Driving Grandma

It is hard to imagine not driving–not getting into your car and driving whenever and wherever you want. But that was the case with both of my grandmothers. Neither one could drive. At least neither one ever had a driver’s license or drove an automobile.

My grandmothers, Gertrude (Brewster) Miller and Hilda (Scaer) Schumm, always relied on someone to take them wherever they needed or wanted to go. Usually that someone was grandpa–grandpa Miller or grandpa Schumm.

I am not sure why my grandmothers did not have driver’s licenses. Were they afraid of driving? Did they think they would not pass the driver’s test? Were they so busy around the house that they didn’t have time to drive around? Or was it just something that women didn’t do so much back then? After all, I remember a time when married women seemed to lose their given name after marriage. My grandmothers were known as Mrs. Carl Miller and Mrs. C.L. Schumm.

Ohio drivers were first required to have a driver’s license in 1936. I guess before that time anyone could just drive if they wanted?

Below is a copy of my dad’s chauffeur’s license. I found this last year and I did not even know he had a chauffeur’s license.

Herb Miller Chauffeur’s License, 1959-62.

Evidently Ohio drivers did have to register their vehicles earlier than they had to get a driver’s license. Here is a copy of grandpa Miller’s Ford vehicle registration in 1923:

Carl Miller Ford vehicle registration, 1923.

My grandpa Miller’s vehicle registration in 1927. It appears he was driving the same Ford vehicle:

Carl Miller Ohio vehicle registration, 1927.

Here is a photo of my grandpa Miller by his car.

Carl Miller, undated photo.

I remember when grandpa Miller used to drive grandma (and me) over to visit her mother Pearl Brewster in Geneva. Grandpa also took us shopping to the Fair Store in Berne, where grandma bought her spring garden seeds. I also remember going with them to grandma’s medical visits to Doc Osborn in Willshire.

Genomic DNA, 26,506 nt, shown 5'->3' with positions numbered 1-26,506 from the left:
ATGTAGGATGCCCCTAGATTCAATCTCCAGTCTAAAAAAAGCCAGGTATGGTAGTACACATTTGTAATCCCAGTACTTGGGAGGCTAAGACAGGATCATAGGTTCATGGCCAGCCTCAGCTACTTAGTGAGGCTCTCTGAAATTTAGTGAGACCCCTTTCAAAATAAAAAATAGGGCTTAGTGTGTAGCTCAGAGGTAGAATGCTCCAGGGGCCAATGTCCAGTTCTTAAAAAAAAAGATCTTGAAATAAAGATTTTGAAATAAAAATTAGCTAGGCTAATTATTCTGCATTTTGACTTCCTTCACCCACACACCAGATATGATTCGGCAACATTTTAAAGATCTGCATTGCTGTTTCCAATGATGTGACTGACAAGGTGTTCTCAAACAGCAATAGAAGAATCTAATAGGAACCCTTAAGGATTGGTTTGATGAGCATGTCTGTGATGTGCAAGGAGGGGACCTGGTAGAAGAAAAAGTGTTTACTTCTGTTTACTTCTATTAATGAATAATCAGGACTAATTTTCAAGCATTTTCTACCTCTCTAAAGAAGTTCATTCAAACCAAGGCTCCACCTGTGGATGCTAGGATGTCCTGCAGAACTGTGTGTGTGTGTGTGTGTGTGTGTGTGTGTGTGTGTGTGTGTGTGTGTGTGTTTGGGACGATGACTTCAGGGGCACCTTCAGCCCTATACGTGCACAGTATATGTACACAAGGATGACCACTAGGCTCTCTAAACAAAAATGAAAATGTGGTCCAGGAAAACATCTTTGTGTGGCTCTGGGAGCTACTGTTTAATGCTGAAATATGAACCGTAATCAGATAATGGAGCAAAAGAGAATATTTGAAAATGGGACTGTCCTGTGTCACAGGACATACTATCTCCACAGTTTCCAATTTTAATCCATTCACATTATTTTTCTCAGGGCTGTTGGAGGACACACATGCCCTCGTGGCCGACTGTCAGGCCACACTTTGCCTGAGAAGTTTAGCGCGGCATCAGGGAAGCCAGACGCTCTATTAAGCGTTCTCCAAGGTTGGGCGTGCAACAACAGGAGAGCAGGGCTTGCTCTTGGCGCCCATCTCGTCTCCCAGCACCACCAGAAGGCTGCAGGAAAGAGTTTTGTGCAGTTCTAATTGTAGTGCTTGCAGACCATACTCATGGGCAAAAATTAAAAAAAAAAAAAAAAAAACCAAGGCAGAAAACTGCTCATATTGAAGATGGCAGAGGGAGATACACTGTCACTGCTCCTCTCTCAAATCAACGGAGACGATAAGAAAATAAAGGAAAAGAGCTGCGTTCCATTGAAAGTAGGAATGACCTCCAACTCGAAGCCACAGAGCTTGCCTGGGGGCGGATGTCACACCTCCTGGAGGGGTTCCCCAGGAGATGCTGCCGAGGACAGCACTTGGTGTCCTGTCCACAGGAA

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    • Judy Edmonds on January 6, 2017 at 11:49 am
    • Reply

    Thanks again.
    You made me realize that neither of my Grandmothers drove. My Paternal Grandmother tried to learn and was taken by my Grandfather to the pasture to practice. She proceeded to take out the fence and refused to try again. I know I never heard of my Grandma Heuer driving either. There were times they returned to Ohio from Nebraska with as many as 8 in a Model A. They could only use one door, as all the luggage was tied to the passenger side, resting on the running boards. 2 had to sit on small wooden stools, between the front and back seats. They stayed at cabins along the way, with all men and all women in separate cabins.

    1. Interesting stories, Judy. Amazing to think of a Model A making a journey that far. They probably didn’t go very fast and it was likely a long trip, that, from the sound of it, was rather uncomfortable. Thanks for writing!

    • Jane Suzuki on January 6, 2017 at 6:46 pm
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    My Grandma Alma Bollenbacher Stephenson Now, didn’t drive until after my Grandpa was killed in an automobile accident. She was nt quite 60 when she learned to drive. What I remember most about her driving was that she prayed out loud when she drove! Dear Jesus help me make it through the bridge! That kinda scared me! We all still talk about her driving!

    1. How funny! That would be rather scary for the passengers. I am beginning to think that most women of that generation did not drive unless they had to. Thanks for writing!

    • Jane Suzuki on January 8, 2017 at 7:32 am
    • Reply

    It was!

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